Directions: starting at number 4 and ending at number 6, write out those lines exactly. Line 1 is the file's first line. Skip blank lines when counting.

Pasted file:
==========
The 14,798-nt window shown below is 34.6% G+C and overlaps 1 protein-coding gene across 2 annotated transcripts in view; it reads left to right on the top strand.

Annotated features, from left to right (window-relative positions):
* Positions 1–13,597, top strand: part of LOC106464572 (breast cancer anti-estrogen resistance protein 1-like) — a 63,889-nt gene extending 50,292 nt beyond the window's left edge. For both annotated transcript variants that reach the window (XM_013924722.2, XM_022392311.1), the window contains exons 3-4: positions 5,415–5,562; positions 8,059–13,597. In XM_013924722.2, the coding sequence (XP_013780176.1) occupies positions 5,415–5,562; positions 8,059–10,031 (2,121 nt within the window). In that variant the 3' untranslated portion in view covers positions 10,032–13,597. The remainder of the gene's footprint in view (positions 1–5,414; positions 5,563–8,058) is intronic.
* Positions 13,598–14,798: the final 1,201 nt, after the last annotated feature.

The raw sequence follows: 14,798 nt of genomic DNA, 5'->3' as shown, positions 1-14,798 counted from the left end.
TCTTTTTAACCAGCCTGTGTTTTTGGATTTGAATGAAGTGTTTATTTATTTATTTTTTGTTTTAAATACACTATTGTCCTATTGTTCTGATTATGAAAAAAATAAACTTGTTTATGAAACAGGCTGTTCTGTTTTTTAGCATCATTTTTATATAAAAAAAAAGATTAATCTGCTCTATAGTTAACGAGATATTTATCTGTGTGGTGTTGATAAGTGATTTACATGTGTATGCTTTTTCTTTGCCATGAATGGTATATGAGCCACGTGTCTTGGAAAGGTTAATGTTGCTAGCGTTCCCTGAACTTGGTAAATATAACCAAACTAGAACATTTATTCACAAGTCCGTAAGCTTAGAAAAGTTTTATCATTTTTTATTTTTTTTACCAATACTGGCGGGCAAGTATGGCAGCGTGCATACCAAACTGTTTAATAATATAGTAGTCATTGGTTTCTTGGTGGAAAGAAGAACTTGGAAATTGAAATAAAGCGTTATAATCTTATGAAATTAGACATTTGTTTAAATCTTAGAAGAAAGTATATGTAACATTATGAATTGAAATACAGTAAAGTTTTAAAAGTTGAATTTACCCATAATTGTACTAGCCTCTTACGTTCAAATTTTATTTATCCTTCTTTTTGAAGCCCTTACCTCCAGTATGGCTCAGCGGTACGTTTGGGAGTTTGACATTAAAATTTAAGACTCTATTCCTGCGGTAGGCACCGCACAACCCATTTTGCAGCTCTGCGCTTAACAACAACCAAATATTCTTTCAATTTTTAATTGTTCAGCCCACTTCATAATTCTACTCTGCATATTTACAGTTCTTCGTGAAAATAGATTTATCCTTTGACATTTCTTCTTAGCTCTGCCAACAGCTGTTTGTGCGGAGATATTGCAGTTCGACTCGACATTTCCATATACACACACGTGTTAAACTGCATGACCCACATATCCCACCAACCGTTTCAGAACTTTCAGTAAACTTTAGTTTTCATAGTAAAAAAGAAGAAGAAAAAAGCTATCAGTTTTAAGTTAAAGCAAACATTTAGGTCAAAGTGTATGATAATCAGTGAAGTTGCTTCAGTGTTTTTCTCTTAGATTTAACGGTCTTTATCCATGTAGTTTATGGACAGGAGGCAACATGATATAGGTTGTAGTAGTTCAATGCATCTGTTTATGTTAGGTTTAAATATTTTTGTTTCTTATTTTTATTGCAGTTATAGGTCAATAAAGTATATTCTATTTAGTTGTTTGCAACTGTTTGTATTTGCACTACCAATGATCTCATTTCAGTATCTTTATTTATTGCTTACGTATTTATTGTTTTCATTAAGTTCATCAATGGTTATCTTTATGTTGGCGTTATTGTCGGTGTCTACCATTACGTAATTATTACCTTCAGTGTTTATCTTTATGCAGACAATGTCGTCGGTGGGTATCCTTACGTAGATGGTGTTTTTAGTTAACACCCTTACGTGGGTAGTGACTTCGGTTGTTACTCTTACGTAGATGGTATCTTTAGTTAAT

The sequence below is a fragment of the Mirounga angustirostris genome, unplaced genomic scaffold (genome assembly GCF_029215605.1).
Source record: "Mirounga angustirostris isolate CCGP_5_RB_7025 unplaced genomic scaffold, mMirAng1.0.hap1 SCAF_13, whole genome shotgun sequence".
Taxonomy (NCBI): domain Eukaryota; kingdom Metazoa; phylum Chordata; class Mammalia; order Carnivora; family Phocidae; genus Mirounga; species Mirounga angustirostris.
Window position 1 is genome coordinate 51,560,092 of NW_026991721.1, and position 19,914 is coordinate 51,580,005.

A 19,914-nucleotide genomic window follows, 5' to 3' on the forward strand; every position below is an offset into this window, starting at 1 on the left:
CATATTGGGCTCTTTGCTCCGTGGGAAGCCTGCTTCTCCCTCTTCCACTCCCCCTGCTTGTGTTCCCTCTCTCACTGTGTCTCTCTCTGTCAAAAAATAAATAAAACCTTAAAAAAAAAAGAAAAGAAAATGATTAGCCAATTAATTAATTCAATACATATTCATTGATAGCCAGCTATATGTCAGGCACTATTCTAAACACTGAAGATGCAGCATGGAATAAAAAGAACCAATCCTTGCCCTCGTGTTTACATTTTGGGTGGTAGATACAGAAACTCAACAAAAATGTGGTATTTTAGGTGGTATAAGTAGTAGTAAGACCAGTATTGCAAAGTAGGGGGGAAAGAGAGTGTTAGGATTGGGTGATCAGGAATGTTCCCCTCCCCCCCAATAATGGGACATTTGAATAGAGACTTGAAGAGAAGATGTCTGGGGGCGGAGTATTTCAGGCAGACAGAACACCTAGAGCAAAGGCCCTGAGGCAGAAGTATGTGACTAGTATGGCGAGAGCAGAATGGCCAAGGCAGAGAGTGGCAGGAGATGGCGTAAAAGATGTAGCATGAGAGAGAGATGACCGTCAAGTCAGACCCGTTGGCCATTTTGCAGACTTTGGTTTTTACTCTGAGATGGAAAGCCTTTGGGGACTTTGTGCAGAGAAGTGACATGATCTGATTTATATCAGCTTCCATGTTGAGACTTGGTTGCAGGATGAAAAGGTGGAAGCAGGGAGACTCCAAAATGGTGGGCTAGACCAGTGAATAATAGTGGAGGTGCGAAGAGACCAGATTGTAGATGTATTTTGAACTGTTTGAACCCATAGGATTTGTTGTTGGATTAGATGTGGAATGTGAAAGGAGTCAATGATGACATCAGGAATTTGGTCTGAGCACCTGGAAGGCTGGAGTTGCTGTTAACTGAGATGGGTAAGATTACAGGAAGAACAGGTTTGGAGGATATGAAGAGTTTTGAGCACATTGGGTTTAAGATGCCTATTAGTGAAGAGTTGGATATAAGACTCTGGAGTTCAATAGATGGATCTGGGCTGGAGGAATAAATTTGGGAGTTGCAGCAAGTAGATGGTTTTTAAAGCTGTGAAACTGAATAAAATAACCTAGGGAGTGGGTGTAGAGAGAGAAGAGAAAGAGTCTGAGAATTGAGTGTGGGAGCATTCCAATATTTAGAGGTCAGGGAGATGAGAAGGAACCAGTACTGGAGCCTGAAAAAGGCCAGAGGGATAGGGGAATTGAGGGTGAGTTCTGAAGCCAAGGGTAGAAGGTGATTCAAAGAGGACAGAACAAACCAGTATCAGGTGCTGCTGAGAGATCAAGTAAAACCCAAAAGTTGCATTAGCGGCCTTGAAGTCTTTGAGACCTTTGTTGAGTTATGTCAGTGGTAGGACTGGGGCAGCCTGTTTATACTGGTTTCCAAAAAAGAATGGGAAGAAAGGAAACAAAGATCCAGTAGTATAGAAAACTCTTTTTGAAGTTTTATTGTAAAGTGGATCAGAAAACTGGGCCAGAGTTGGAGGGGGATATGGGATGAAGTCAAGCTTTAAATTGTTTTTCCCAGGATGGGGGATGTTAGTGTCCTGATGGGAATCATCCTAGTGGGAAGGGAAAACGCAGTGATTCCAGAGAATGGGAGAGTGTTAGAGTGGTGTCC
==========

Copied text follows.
* Positions 13,598–14,798: the final 1,201 nt, after the last annotated feature.

The raw sequence follows: 14,798 nt of genomic DNA, 5'->3' as shown, positions 1-14,798 counted from the left end.
TCTTTTTAACCAGCCTGTGTTTTTGGATTTGAATGAAGTGTTTATTTATTTATTTTTTGTTTTAAATACACTATTGTCCTATTGTTCTGATTATGAAAAAAATAAACTTGTTTATGAAACAGGCTGTTCTGTTTTTTAGCATCATTTTTATATAAAAAAAAAGATTAATCTGCTCTATAGTTAACGAGATATTTATCTGTGTGGTGTTGATAAGTGATTTACATGTGTATGCTTTTTCTTTGCCATGAATGGTATATGAGCCACGTGTCTTGGAAAGGTTAATGTTGCTAGCGTTCCCTGAACTTGGTAAATATAACCAAACTAGAACATTTATTCACAAGTCCGTAAGCTTAGAAAAGTTTTATCATTTTTTATTTTTTTTACCAATACTGGCGGGCAAGTATGGCAGCGTGCATACCAAACTGTTTAATAATATAGTAGTCATTGGTTTCTTGGTGGAAAGAAGAACTTGGAAATTGAAATAAAGCGTTATAATCTTATGAAATTAGACATTTGTTTAAATCTTAGAAGAAAGTATATGTAACATTATGAATTGAAATACAGTAAAGTTTTAAAAGTTGAATTTACCCATAATTGTACTAGCCTCTTACGTTCAAATTTTATTTATCCTTCTTTTTGAAGCCCTTACCTCCAGTATGGCTCAGCGGTACGTTTGGGAGTTTGACATTAAAATTTAAGACTCTATTCCTGCGGTAGGCACCGCACAACCCATTTTGCAGCTCTGCGCTTAACAACAACCAAATATTCTTTCAATTTTTAATTGTTCAGCCCACTTCATAATTCTACTCTGCATATTTACAGTTCTTCGTGAAAATAGATTTATCCTTTGACATTTCTTCTTAGCTCTGCCAACAGCTGTTTGTGCGGAGATATTGCAGTTCGACTCGACATTTCCATATACACACACGTGTTAAACTGCATGACCCACATATCCCACCAACCGTTTCAGAACTTTCAGTAAACTTTAGTTTTCATAGTAAAAAAGAAGAAGAAAAAAGCTATCAGTTTTAAGTTAAAGCAAACATTTAGGTCAAAGTGTATGATAATCAGTGAAGTTGCTTCAGTGTTTTTCTCTTAGATTTAACGGTCTTTATCCATGTAGTTTATGGACAGGAGGCAACATGATATAGGTTGTAGTAGTTCAATGCATCTGTTTATGTTAGGTTTAAATATTTTTGTTTCTTATTTTTATTGCAGTTATAGGTCAATAAAGTATATTCTATTTAGTTGTTTGCAACTGTTTGTATTTGCACTACCAATGATCTCATTTCAGTATCTTTATTTATTGCTTACGTATTTATTGTTTTCATTAAGTTCATCAATGGTTATCTTTATGTTGGCGTTATTGTCGGTGTCTACCATTACGTAATTATTACCTTCAGTGTTTATCTTTATGCAGACAATGTCGTCGGTGGGTATCCTTACGTAGATGGTGTTTTTAGTTAACACCCTTACGTGGGTAGTGACTTCGGTTGTTACTCTTACGTAGATGGTATCTTTAGTTAAT